# [−][src]Crate zerocaf

# What is Zerocaf?

Zerocaf is a pure Rust cryptographic library constructed to define operations for an elliptic curve embedded
into the Ristretto scalar field, which allows the construction of prime order groups
from an otherwise non prime order curve.

The ultimate purpose of defining operations is for set inclusion proofs - where it is shown, in zero-knowledge,
that a private key exists in a set of many public keys.

Additionally, the zero-knowledge proofs use Bulletproofs as the argument for arithmetic circuits that are used to form arbitrary constraint systems.

# What can it be used for?

The main goal of the library, as said before, is to be the base of operations over set inclusion proofs
and other Zero-Knowledge protocols.

But since Zerocaf is build upon the SonnyCurve using the Ristretto protocol, it allows other devs to build
cryptographic protocols over it without needing to take care about the co-factor of the curve.

This, brings to developers, a good mathematical backend library which can be used as a `mid-level`

API
for building all kinds of cryptographic protocols over it such as key agreement, signatures,
anonymous credentials, rangeproofs...

# Usage

To import the library as a dependency of your project, just add on your `Cargo.toml`

s project file:

```
zerocaf = "0.1.1"
```

Then import the crate as:

extern crate zerocaf;

# Backends.

Zerocaf has been built following the Curve25519-dalek library structure, which allows for multiple
backend implementations. All of the works are built to enable modularity.

Currently, `Zerocaf`

has implemented the u64 backend.
By default, the `u64`

backend is the one which is used to perform all of
the operations.
Additionly, for future works, we would like to implement a `u32`

backend aswell.

To select a backend type, the following method can be used:

```
// For unoptimized builds:
cargo build --features "u64_backend"
// For optimized/release builds:
cargo build --release --features "u64_backend"
```

NOTE: If no backend is selected, the compilation will fail!

# Security and features of Zerocaf

As is previously mentioned, zerocaf is designed to host the fastest possible curve operations whilst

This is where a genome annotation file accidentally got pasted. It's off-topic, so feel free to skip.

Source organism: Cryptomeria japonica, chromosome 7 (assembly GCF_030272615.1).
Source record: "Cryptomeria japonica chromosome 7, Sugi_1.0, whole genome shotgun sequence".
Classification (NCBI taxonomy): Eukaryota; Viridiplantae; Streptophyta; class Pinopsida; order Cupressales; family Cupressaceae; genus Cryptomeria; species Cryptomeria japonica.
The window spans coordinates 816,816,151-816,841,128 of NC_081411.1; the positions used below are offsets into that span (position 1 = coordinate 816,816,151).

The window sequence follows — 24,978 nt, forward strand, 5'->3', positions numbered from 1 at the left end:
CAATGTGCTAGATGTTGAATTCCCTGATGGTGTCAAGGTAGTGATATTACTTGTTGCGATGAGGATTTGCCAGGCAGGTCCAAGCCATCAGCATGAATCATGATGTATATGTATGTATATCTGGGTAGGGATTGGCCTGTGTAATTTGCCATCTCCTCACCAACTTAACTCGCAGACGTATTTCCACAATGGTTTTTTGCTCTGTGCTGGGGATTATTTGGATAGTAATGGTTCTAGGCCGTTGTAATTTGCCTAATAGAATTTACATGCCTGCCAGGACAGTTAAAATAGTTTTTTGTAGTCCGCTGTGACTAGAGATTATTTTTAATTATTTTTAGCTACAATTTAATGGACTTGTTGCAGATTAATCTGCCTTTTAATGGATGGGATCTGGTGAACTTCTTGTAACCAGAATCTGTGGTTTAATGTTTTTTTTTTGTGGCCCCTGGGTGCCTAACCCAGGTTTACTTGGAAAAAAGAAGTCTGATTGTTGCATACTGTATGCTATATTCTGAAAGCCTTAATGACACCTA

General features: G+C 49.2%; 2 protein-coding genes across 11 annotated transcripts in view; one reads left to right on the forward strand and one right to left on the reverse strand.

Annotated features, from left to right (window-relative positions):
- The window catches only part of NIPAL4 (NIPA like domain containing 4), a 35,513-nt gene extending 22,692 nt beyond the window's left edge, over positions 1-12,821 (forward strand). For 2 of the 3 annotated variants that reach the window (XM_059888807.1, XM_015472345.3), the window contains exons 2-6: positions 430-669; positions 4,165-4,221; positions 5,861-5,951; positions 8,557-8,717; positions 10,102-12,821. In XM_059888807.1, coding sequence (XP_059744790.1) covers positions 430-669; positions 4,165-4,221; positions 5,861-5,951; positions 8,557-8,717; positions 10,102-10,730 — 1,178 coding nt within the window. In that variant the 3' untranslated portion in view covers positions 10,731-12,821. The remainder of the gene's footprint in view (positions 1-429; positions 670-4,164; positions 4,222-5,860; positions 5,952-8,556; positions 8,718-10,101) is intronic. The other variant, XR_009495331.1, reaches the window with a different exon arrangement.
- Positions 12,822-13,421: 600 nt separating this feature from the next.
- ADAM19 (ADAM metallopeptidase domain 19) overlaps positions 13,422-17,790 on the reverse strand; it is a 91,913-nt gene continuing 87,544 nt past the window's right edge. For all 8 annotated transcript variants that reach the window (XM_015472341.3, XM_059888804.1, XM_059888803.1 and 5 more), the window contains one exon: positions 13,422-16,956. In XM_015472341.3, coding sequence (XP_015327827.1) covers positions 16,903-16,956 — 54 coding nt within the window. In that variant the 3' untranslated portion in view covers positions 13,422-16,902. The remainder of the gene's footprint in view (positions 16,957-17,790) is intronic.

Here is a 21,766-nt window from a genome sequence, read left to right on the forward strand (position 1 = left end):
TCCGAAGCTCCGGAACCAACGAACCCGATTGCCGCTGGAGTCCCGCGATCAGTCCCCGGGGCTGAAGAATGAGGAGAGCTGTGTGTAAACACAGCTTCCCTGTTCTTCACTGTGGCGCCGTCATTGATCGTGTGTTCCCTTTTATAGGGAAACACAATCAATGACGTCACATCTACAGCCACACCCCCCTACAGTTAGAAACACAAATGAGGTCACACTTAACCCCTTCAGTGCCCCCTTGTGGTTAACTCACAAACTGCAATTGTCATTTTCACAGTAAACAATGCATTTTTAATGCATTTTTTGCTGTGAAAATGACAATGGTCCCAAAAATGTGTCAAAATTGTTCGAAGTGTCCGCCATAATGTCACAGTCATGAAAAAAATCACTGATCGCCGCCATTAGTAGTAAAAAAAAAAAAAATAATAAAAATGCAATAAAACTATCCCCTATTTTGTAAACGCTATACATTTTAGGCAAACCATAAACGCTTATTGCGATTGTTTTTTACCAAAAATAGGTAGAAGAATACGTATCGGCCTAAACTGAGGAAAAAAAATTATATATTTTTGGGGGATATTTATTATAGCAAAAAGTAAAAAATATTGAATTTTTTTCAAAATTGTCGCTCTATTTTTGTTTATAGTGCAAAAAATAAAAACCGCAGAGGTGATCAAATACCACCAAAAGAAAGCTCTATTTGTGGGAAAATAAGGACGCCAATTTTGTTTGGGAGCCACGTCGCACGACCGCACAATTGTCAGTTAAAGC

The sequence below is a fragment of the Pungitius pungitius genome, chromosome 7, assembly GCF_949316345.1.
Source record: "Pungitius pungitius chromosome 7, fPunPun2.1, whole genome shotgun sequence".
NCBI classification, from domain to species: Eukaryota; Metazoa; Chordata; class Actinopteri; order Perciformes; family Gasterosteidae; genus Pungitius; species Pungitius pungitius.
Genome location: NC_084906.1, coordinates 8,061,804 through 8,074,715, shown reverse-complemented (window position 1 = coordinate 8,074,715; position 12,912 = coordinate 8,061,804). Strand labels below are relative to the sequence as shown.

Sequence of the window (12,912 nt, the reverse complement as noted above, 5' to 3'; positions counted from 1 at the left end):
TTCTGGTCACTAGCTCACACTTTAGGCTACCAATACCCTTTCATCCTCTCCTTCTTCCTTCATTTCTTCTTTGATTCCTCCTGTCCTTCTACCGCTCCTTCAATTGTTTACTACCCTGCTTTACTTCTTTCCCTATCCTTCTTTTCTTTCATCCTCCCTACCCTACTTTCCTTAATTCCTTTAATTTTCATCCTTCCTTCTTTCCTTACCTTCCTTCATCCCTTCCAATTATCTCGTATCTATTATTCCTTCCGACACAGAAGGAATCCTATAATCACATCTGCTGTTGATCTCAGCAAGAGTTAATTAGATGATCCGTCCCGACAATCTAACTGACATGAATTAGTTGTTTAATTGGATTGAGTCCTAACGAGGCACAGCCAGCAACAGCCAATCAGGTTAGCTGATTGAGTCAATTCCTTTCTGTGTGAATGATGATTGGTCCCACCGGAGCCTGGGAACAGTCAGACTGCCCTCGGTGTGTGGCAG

simultaneously avoiding all of the drawbacks associated with having a cofactor such that h > 1.

To achieve this we make use of Ristretto, which is a technique to construct prime order elliptic curve groups.
The Ristretto protocol compresses the cofactor by adding a thin abstraction layer to allow small changes
in code to ultimately omit the cofactor issues.

This is achieved by having defining the twisted edwards curve over the ristretto scalar field,
which means to perform every operation on the curve in modulo L,
where L is the order of the ristretto scalar field.

`L = 2^252 + 27742317777372353535851937790883648493`

.

By expounding the operations in this manner, we can benefit from the speed of a non-prime order twisted edwards curve whilst not suffering the pitfalls of a cofactor greater than one.

# Performance & Benchmarks

Benchmarks have been implemented using Criterion.rs.
To run them just execute `cargo bench`

on the repository root.

All of the operatons have been implemented using bit-shifting techniques to allow better performance and a significant reduction in execution time.

# Examples

We are planning to add some examples about tha basics of the `Zerocaf`

library usage.

They will be uploaded to the examples folder.

This is a very basic usage example of the Zerocaf lib:

extern crate zerocaf; extern crate rand; use zerocaf::field::FieldElement; use zerocaf::scalar::Scalar; use zerocaf::edwards::EdwardsPoint; use rand::{Rng, thread_rng}; fn main() -> () { // Let G be an `EdwardsPoint` which is a point over the Twisted Eds Extended Coordinates. let G: EdwardsPoint = EdwardsPoint { X: FieldElement([23, 0, 0, 0, 0]), Y: FieldElement([1664892896009688, 132583819244870, 812547420185263, 637811013879057, 13284180325998]), Z: FieldElement([1, 0, 0, 0, 0]), T: FieldElement([4351986304670635, 4020128726404030, 674192131526433, 1158854437106827, 6468984742885]) }; let scalar: Scalar = rand_scalar_generation(); println!("{:?}", scalar); // Perform G*k, Point mul uses the `add_and_double` standard algorithm. let P = &G * &scalar; println!("{:?}", P); } /// Generate a random `Scalar` defined over the sub-group field /// modulo: `2^249 - 15145038707218910765482344729778085401` pub fn rand_scalar_generation() -> Scalar { // Gen random 32-byte array. let mut bytes = [0u8;32]; // Fill the bytes varible with random bytes. We can use the 32 bytes co give // total randomness but then we will need to be aware because we can generate // values greater than `L = 2^252 + 27742317777372353535851937790883648493` and // the program will panic if we don't catch the error correctly on the // `from_bytes()` Scalar method call. thread_rng().try_fill(&mut bytes[..31]).expect("Error getting the random bytes"); Scalar::from_bytes(&bytes) }

We will also publish some videos talking about how is the library built and the maths that are happening behind the scenes.

Videos can also include programming examples using `Zerocaf` as a dependency.

You can check them on the [Dusk Network Youtube Channel](https://www.youtube.com/channel/UCAfY3VcuaxAelPp44B253Rw).

## Modules

backend | This contains the different backend implementations: |

constants | Contains the curve-constants needed by different algorithm implementations. |

edwards | Edwards Point operations and their implementations are shown with the corresponding definitions. Encoding/decoding process implementations are shown, as is support for all kind of interactions which apply each of the processes. |

field | A |

montgomery | Implementation that provides support for Montgomery Points over the Sonnycurve. |

ristretto | Implementation of the Ristretto Protocol over the Sonnycurve. |

scalar | A |

traits | Module for Public Trait implementations. |